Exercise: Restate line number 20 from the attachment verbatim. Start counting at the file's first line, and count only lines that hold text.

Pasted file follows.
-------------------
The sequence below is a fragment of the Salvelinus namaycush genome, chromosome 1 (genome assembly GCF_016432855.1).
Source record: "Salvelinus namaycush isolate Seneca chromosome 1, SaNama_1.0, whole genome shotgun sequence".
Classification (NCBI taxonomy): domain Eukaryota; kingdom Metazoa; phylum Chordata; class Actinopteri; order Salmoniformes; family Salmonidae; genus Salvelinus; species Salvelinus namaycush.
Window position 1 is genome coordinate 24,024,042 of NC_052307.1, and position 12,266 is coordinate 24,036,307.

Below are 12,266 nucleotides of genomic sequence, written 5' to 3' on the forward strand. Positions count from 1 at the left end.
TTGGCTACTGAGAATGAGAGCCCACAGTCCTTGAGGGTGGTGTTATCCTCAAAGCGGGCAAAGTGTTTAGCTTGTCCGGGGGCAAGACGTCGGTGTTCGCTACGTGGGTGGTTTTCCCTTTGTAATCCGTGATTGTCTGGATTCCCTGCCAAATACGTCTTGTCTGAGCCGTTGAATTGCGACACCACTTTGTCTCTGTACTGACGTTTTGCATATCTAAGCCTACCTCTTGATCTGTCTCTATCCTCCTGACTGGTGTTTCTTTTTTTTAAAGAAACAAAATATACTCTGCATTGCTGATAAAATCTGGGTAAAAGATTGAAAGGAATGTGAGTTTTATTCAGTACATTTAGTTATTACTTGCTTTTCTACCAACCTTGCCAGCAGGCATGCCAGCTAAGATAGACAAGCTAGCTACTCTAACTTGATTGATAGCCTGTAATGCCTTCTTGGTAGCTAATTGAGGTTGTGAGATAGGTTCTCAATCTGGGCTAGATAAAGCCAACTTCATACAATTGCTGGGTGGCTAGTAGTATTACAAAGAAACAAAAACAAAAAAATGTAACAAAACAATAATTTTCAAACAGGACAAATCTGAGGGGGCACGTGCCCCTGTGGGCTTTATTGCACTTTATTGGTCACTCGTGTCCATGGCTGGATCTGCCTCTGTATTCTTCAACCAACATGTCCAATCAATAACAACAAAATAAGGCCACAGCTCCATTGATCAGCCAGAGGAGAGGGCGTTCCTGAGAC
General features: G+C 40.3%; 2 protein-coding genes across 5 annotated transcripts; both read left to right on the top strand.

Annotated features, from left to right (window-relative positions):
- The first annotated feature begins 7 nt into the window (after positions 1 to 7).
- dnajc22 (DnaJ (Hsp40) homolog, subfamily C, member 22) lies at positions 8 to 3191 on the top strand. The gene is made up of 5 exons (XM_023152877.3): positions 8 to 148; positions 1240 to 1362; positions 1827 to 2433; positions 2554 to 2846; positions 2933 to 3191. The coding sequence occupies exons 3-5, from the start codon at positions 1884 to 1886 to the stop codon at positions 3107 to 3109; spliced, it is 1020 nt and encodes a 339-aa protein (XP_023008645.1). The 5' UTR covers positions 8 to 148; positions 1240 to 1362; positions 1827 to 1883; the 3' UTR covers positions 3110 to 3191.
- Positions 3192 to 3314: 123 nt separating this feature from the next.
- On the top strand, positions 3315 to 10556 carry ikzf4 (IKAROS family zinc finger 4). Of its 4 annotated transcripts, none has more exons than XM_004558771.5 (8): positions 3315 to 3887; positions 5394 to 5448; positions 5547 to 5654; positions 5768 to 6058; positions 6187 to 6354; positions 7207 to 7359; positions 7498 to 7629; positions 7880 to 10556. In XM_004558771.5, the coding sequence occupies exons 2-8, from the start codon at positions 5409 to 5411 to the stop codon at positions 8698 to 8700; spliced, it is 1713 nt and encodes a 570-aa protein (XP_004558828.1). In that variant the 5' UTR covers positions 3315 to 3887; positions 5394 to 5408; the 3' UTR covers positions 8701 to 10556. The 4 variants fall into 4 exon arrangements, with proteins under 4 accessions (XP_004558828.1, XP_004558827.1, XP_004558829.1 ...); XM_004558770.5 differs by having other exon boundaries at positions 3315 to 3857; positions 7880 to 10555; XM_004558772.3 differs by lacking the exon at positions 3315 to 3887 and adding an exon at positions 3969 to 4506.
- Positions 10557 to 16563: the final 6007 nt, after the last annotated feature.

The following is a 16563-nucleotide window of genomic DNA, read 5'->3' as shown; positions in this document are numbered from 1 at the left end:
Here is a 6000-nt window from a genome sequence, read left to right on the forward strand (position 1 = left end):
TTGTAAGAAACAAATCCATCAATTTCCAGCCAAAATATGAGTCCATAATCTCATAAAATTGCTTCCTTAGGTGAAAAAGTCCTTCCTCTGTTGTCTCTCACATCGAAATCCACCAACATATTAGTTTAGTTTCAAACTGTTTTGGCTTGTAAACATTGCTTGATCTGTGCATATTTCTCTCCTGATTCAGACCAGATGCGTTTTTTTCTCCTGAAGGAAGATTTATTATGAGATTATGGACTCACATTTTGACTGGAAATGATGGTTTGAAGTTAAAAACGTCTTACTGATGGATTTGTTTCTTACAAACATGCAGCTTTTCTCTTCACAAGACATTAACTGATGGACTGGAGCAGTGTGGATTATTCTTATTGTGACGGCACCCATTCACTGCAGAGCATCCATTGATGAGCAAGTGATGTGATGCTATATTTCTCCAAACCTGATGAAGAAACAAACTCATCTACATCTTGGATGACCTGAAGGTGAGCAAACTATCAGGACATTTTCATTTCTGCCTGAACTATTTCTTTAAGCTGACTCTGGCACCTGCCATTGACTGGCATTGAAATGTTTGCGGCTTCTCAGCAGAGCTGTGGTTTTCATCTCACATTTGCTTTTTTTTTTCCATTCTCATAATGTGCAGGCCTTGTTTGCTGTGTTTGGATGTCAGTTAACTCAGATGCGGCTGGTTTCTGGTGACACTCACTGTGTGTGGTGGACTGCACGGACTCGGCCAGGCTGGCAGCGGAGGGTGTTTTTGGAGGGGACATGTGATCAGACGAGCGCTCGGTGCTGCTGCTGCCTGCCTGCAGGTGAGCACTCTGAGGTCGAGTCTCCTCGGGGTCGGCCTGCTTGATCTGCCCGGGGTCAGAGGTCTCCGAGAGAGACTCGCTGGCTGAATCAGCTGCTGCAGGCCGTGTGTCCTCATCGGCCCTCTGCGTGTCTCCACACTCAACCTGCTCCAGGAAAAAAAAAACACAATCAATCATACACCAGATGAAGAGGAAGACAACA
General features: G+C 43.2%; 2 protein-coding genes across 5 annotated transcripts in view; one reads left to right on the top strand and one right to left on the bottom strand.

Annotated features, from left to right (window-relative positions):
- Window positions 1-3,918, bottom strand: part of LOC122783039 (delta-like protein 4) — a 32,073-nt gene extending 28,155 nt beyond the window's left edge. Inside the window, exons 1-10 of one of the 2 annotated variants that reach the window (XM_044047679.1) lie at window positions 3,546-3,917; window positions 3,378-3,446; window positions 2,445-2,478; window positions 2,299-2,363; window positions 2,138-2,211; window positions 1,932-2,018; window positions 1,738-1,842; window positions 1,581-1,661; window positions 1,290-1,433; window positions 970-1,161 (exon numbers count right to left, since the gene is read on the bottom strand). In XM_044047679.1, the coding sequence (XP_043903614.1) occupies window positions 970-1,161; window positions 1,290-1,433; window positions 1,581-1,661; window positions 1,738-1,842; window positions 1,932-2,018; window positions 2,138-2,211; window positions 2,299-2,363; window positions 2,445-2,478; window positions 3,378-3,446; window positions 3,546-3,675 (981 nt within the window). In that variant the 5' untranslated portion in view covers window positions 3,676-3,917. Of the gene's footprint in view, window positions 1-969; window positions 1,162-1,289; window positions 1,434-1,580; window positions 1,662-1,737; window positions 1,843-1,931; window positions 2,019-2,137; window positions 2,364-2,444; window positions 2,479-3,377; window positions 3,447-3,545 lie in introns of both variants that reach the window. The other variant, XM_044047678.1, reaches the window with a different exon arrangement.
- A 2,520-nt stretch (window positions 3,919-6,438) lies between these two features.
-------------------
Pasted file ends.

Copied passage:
- A 2,520-nt stretch (window positions 3,919-6,438) lies between these two features.